At 25, hard-touring Buffalo singer-songwriter Ani DiFranco is her
own cottage industry, with eight self-produced albums on a
profitable self-owned label. How many other young musicians can
claim to support themselves doing what they love with no help from
anyone not on their payroll? To my knowledge, zero.
But the reason to join DiFranco's rapidly expanding, mostly female cult isn't her entrepreneurship--it's her music. Put off at first by the torrents of words and emotions her fans love, I was attracted by the departures from acoustic-guitar accompaniment on 1995's Not a Pretty Girl, where I quickly got into a vocal attack whose jittery propulsion puts the usual folk strum-and-recite to shame. The new Dilate (Righteous Babe) is even funkier. I don't know how she finds time to fall for all the gender-unspecified objects of her romantic obsession. But she sure does find words for them: "I'm gonna stop on a dime and give you five cents change," "When I need to wipe my face I use the back of my hand/And I like to take up space just because I can." This monster talent is in it for life. Catch up with her while you can still brag about it.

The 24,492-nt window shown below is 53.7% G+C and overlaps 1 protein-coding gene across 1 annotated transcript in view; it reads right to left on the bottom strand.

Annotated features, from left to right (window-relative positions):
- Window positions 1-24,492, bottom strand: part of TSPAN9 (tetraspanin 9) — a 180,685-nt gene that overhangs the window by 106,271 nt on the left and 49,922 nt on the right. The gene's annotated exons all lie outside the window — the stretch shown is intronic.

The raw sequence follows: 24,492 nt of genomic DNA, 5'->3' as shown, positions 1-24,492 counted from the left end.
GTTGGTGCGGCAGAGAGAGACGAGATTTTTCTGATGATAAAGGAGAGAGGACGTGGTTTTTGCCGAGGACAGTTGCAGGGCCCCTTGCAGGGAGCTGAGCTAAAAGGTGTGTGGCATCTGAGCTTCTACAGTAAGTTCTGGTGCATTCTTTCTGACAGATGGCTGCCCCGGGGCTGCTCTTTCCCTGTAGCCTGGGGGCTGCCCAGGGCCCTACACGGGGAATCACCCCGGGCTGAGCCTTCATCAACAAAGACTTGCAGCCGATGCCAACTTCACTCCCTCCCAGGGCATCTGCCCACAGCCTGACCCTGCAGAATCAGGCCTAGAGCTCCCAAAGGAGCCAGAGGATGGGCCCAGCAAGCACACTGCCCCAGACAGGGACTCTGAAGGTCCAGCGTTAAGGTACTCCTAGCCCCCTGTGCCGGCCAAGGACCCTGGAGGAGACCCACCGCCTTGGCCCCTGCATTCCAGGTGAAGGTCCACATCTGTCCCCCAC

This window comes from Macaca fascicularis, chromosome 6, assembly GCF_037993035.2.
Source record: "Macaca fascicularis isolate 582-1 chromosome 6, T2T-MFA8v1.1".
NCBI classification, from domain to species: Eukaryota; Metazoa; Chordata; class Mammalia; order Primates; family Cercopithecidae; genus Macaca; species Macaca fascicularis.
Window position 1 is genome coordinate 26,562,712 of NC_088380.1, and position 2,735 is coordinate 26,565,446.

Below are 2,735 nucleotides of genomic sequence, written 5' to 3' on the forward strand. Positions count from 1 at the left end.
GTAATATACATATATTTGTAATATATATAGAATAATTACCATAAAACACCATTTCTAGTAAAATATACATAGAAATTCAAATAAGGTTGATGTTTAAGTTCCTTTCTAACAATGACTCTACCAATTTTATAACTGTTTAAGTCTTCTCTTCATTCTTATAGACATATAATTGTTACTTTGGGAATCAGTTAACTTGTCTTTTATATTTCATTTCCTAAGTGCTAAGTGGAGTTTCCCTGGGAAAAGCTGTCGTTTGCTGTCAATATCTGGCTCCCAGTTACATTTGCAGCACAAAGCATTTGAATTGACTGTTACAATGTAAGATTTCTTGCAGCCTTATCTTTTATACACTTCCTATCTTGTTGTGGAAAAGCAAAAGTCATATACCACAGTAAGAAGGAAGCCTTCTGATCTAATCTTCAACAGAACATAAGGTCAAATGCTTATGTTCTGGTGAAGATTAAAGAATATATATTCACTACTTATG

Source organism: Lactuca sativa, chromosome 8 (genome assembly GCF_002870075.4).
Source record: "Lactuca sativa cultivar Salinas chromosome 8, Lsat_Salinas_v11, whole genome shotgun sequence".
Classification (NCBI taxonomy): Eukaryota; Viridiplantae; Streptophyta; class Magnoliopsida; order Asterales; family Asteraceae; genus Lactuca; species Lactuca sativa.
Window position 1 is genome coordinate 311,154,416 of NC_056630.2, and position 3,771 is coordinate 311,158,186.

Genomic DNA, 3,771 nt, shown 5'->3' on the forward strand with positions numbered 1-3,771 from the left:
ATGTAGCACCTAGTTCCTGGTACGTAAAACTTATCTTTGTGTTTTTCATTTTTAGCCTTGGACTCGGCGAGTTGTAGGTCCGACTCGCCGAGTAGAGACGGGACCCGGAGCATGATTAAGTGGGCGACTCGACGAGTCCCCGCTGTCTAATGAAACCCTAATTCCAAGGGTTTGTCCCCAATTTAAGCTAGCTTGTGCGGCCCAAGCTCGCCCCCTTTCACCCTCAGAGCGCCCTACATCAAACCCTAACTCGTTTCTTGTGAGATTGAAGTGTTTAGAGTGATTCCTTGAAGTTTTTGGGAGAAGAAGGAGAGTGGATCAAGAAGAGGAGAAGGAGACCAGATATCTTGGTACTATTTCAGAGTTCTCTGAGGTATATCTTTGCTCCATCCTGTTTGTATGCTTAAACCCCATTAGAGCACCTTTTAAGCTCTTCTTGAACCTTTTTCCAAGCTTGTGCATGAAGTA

England's Raincoats, the all-female quartet who invented the folk-punk sensibility circa 1979, broke up circa 1984, and were called back to the music wars by Kurt Cobain, who convinced his label to reissue their three studio albums, have just released a fourth, Looking in the Shadows (DGC). The half written and sung by Gina Birch, including a sly meditation on sex objects called Pretty, is both wondrous and better than ever. Ana Da Silva's half is worthy. The wondrous half wins.
My vote for best Nirvana imitation in a world chock full of them: Zion, Illinois's Local H, comprising singer-guitarist-bassist Scott Lucas and drummer Joe Daniels. Implosive power, hidden hooks, fuck-you attitude--they've got everything but the tortured genius, which I wouldn't wish on anybody. The album, their second: As Good As Dead (Island).
Playboy, Apr. 1996